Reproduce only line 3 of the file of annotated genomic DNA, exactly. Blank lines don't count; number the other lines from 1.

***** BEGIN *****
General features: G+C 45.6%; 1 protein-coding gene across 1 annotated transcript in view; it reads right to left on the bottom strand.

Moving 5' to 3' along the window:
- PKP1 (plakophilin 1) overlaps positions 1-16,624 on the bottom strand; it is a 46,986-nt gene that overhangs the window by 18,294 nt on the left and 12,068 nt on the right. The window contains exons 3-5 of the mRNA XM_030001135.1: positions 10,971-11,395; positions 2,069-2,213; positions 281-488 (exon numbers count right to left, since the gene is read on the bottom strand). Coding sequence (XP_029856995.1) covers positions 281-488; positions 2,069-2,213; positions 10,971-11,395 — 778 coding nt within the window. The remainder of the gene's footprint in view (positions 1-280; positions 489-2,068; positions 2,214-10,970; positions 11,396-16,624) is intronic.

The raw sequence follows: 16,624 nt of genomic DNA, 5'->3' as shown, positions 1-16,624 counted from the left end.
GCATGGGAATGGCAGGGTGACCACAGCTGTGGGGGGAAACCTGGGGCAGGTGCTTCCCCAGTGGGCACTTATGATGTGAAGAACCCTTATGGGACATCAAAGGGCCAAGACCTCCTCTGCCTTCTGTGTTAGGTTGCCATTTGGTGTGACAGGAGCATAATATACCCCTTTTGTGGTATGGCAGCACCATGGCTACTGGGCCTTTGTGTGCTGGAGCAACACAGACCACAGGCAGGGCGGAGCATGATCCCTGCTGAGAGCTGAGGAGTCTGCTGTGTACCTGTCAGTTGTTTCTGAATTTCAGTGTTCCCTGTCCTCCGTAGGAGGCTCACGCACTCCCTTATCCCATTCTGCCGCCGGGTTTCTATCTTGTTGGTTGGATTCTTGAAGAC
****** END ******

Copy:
- PKP1 (plakophilin 1) overlaps positions 1-16,624 on the bottom strand; it is a 46,986-nt gene that overhangs the window by 18,294 nt on the left and 12,068 nt on the right. The window contains exons 3-5 of the mRNA XM_030001135.1: positions 10,971-11,395; positions 2,069-2,213; positions 281-488 (exon numbers count right to left, since the gene is read on the bottom strand). Coding sequence (XP_029856995.1) covers positions 281-488; positions 2,069-2,213; positions 10,971-11,395 — 778 coding nt within the window. The remainder of the gene's footprint in view (positions 1-280; positions 489-2,068; positions 2,214-10,970; positions 11,396-16,624) is intronic.